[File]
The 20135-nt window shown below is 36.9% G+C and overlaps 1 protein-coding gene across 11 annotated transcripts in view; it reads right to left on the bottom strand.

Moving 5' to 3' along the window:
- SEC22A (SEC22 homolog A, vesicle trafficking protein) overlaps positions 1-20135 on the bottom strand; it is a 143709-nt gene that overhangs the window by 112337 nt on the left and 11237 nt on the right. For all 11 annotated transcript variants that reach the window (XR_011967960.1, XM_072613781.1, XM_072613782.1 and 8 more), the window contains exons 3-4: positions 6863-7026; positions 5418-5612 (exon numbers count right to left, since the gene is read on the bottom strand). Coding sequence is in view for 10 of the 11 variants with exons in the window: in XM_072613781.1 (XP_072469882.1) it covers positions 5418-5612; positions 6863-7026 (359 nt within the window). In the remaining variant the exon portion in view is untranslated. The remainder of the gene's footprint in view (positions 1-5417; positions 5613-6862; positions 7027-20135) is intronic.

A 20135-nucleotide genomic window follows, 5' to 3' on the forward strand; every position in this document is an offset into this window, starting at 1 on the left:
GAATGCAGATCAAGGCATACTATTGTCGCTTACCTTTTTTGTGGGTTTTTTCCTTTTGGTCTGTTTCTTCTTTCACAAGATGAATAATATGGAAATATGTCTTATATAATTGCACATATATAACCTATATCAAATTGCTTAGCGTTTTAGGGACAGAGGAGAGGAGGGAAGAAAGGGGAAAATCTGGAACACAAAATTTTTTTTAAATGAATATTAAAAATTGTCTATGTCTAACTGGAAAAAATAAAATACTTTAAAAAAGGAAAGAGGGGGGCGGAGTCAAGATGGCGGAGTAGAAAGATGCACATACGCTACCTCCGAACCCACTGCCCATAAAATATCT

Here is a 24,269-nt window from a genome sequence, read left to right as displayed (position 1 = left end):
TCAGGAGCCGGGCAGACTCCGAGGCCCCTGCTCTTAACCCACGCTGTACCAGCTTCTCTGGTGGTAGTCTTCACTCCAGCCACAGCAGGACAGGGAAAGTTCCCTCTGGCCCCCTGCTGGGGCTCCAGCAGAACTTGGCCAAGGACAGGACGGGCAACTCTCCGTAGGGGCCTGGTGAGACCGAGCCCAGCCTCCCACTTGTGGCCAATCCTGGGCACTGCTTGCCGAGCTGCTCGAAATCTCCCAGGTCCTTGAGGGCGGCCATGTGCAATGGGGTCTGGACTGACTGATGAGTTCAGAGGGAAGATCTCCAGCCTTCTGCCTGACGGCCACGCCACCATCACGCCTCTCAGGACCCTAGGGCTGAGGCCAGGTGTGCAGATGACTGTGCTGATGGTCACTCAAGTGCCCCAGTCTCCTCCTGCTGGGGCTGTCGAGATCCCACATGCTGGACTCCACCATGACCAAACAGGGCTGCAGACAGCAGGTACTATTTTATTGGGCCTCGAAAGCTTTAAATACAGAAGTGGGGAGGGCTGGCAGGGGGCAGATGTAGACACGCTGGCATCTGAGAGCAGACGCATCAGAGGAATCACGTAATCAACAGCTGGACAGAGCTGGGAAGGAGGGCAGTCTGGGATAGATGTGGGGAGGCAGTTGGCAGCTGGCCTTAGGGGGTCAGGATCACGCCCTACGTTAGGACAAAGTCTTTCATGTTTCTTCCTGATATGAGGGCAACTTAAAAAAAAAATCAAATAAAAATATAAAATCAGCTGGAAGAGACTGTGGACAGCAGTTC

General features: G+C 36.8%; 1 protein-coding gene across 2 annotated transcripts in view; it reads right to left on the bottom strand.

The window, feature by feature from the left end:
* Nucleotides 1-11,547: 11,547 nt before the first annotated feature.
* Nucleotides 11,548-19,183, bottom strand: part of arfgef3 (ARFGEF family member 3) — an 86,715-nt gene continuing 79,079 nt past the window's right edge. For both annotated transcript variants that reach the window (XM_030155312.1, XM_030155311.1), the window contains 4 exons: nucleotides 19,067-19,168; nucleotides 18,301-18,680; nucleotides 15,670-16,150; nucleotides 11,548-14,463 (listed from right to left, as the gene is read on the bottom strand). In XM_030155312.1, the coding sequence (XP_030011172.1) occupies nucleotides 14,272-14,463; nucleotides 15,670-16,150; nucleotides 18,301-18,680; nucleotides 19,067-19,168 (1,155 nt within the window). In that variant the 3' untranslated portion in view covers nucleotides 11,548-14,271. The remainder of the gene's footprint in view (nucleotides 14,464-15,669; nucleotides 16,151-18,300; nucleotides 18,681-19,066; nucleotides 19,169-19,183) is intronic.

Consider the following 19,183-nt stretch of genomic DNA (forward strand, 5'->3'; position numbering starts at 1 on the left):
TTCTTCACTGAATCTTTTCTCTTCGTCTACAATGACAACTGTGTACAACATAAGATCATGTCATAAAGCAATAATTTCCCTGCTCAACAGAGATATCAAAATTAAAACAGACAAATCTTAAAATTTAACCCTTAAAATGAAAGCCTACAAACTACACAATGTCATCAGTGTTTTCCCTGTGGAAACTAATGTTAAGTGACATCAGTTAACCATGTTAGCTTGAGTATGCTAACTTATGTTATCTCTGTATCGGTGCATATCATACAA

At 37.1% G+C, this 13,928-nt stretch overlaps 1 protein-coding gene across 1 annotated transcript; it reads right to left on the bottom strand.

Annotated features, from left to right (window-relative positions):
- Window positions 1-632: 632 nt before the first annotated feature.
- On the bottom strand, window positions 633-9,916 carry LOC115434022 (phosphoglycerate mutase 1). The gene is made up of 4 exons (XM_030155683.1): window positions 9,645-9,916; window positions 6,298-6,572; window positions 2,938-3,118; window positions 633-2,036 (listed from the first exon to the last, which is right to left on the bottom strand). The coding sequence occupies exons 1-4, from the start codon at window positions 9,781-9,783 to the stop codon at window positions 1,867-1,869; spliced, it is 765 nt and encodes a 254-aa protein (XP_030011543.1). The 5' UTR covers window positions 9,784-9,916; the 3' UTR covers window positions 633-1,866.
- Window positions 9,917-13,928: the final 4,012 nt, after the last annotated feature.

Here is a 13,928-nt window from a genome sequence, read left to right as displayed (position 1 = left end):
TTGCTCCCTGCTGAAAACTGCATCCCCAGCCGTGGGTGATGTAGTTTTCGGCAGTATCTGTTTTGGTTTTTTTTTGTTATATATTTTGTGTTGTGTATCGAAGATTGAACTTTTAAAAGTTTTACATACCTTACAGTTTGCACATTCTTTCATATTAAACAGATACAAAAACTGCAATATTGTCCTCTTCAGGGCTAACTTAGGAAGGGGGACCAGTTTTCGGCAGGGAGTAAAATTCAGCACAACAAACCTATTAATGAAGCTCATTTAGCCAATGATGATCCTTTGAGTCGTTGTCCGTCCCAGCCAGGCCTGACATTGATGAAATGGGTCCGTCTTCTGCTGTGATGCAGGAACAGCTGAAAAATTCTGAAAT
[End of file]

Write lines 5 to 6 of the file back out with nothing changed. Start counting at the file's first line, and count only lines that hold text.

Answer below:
GAATGCAGATCAAGGCATACTATTGTCGCTTACCTTTTTTGTGGGTTTTTTCCTTTTGGTCTGTTTCTTCTTTCACAAGATGAATAATATGGAAATATGTCTTATATAATTGCACATATATAACCTATATCAAATTGCTTAGCGTTTTAGGGACAGAGGAGAGGAGGGAAGAAAGGGGAAAATCTGGAACACAAAATTTTTTTTAAATGAATATTAAAAATTGTCTATGTCTAACTGGAAAAAATAAAATACTTTAAAAAAGGAAAGAGGGGGGCGGAGTCAAGATGGCGGAGTAGAAAGATGCACATACGCTACCTCCGAACCCACTGCCCATAAAATATCT

Here is a 24,269-nt window from a genome sequence, read left to right as displayed (position 1 = left end):